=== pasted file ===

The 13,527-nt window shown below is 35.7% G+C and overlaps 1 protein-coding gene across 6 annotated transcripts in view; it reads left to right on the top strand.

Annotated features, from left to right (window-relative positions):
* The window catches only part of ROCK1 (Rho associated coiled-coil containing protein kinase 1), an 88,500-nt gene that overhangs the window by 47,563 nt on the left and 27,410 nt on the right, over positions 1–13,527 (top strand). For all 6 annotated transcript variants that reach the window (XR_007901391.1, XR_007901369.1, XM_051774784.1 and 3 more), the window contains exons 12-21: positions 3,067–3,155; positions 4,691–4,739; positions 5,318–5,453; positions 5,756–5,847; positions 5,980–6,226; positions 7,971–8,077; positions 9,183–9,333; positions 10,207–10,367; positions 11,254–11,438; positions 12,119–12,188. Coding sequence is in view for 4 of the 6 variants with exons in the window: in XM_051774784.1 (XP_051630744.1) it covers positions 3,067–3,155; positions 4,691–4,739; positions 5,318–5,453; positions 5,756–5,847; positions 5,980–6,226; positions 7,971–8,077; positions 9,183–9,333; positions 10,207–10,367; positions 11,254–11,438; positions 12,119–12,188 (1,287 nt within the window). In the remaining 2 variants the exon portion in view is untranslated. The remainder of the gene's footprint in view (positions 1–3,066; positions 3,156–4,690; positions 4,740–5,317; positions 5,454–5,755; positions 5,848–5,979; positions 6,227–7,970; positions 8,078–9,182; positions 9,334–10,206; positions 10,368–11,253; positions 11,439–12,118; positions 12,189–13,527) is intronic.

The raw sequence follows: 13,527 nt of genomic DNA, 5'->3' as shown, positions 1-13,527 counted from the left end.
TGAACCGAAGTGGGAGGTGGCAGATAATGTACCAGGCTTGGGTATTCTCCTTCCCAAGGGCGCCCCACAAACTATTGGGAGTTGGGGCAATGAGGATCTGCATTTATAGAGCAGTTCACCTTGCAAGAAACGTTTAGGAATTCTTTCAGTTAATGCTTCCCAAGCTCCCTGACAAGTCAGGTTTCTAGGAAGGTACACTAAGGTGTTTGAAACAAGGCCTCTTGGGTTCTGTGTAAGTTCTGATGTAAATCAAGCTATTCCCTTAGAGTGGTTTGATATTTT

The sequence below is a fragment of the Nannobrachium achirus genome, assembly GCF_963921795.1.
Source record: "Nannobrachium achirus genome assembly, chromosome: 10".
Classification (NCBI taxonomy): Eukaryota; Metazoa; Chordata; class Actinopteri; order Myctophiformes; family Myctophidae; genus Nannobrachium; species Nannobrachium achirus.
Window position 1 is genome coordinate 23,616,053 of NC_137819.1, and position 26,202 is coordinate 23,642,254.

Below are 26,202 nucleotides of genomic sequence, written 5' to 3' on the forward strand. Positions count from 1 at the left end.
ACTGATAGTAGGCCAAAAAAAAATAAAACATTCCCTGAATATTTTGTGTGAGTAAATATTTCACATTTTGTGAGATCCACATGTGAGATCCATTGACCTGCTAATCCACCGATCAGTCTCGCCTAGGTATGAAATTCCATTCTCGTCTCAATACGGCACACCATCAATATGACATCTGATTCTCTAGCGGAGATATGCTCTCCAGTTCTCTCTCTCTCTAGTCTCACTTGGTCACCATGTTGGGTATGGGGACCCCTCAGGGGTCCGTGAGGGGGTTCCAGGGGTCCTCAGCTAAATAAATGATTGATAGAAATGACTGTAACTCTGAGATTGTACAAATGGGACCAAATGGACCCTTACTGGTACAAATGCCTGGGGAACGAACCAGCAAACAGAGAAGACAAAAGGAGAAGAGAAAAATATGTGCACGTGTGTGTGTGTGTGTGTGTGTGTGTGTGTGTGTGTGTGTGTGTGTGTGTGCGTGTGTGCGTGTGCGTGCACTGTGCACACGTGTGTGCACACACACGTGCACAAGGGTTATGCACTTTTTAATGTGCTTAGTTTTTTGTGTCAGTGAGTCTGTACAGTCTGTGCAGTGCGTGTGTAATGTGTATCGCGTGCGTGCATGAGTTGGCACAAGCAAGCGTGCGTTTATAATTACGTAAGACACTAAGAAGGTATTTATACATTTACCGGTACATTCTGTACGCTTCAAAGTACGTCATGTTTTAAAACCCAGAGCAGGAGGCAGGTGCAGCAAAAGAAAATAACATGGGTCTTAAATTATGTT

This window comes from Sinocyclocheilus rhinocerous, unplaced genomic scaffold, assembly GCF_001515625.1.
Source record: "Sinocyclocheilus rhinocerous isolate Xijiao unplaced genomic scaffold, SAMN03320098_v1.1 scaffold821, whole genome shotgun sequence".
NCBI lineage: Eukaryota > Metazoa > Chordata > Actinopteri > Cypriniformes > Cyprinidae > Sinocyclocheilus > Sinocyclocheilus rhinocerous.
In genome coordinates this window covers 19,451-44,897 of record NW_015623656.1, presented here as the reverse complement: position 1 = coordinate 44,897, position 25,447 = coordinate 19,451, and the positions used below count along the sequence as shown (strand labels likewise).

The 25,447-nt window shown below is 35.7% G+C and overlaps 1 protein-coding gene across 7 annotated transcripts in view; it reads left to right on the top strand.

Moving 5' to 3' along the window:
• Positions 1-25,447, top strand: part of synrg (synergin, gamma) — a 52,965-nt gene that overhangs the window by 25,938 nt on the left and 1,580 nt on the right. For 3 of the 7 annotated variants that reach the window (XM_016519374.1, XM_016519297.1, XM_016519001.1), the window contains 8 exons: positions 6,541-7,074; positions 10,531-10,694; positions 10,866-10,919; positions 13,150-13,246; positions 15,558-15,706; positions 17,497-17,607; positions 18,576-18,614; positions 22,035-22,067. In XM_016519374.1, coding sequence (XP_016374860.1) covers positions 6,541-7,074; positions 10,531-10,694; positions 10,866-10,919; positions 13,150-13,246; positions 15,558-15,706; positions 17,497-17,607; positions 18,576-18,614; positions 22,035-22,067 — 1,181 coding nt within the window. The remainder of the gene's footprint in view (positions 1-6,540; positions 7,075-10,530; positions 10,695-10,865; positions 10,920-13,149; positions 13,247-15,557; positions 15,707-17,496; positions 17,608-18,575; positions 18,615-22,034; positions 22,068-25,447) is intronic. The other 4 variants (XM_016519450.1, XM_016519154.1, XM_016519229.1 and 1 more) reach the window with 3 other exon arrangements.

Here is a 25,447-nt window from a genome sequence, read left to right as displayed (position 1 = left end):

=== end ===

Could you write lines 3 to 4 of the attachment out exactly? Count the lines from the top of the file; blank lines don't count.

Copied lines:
* The window catches only part of ROCK1 (Rho associated coiled-coil containing protein kinase 1), an 88,500-nt gene that overhangs the window by 47,563 nt on the left and 27,410 nt on the right, over positions 1–13,527 (top strand). For all 6 annotated transcript variants that reach the window (XR_007901391.1, XR_007901369.1, XM_051774784.1 and 3 more), the window contains exons 12-21: positions 3,067–3,155; positions 4,691–4,739; positions 5,318–5,453; positions 5,756–5,847; positions 5,980–6,226; positions 7,971–8,077; positions 9,183–9,333; positions 10,207–10,367; positions 11,254–11,438; positions 12,119–12,188. Coding sequence is in view for 4 of the 6 variants with exons in the window: in XM_051774784.1 (XP_051630744.1) it covers positions 3,067–3,155; positions 4,691–4,739; positions 5,318–5,453; positions 5,756–5,847; positions 5,980–6,226; positions 7,971–8,077; positions 9,183–9,333; positions 10,207–10,367; positions 11,254–11,438; positions 12,119–12,188 (1,287 nt within the window). In the remaining 2 variants the exon portion in view is untranslated. The remainder of the gene's footprint in view (positions 1–3,066; positions 3,156–4,690; positions 4,740–5,317; positions 5,454–5,755; positions 5,848–5,979; positions 6,227–7,970; positions 8,078–9,182; positions 9,334–10,206; positions 10,368–11,253; positions 11,439–12,118; positions 12,189–13,527) is intronic.

The raw sequence follows: 13,527 nt of genomic DNA, 5'->3' as shown, positions 1-13,527 counted from the left end.